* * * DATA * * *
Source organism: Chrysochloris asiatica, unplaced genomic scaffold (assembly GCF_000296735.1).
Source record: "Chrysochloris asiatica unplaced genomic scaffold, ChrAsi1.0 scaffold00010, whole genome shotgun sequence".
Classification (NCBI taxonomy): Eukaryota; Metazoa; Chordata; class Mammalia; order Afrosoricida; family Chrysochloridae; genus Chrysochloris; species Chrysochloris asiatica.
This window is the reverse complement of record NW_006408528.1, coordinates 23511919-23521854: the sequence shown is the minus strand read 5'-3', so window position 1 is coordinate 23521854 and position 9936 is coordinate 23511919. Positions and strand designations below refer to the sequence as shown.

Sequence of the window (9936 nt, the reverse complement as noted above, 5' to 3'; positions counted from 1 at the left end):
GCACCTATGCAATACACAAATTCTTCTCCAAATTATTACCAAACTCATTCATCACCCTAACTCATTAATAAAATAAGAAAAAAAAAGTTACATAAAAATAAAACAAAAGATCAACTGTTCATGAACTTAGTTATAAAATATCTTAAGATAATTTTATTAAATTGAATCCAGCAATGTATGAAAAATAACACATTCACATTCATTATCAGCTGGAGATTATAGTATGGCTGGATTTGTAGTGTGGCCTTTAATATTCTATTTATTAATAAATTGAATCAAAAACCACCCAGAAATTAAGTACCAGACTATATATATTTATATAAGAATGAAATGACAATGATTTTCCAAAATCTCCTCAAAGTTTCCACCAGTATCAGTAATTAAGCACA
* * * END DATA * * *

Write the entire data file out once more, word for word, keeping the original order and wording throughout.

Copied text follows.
Source organism: Chrysochloris asiatica, unplaced genomic scaffold (assembly GCF_000296735.1).
Source record: "Chrysochloris asiatica unplaced genomic scaffold, ChrAsi1.0 scaffold00010, whole genome shotgun sequence".
Classification (NCBI taxonomy): Eukaryota; Metazoa; Chordata; class Mammalia; order Afrosoricida; family Chrysochloridae; genus Chrysochloris; species Chrysochloris asiatica.
This window is the reverse complement of record NW_006408528.1, coordinates 23511919-23521854: the sequence shown is the minus strand read 5'-3', so window position 1 is coordinate 23521854 and position 9936 is coordinate 23511919. Positions and strand designations below refer to the sequence as shown.

Sequence of the window (9936 nt, the reverse complement as noted above, 5' to 3'; positions counted from 1 at the left end):
GCACCTATGCAATACACAAATTCTTCTCCAAATTATTACCAAACTCATTCATCACCCTAACTCATTAATAAAATAAGAAAAAAAAAGTTACATAAAAATAAAACAAAAGATCAACTGTTCATGAACTTAGTTATAAAATATCTTAAGATAATTTTATTAAATTGAATCCAGCAATGTATGAAAAATAACACATTCACATTCATTATCAGCTGGAGATTATAGTATGGCTGGATTTGTAGTGTGGCCTTTAATATTCTATTTATTAATAAATTGAATCAAAAACCACCCAGAAATTAAGTACCAGACTATATATATTTATATAAGAATGAAATGACAATGATTTTCCAAAATCTCCTCAAAGTTTCCACCAGTATCAGTAATTAAGCACA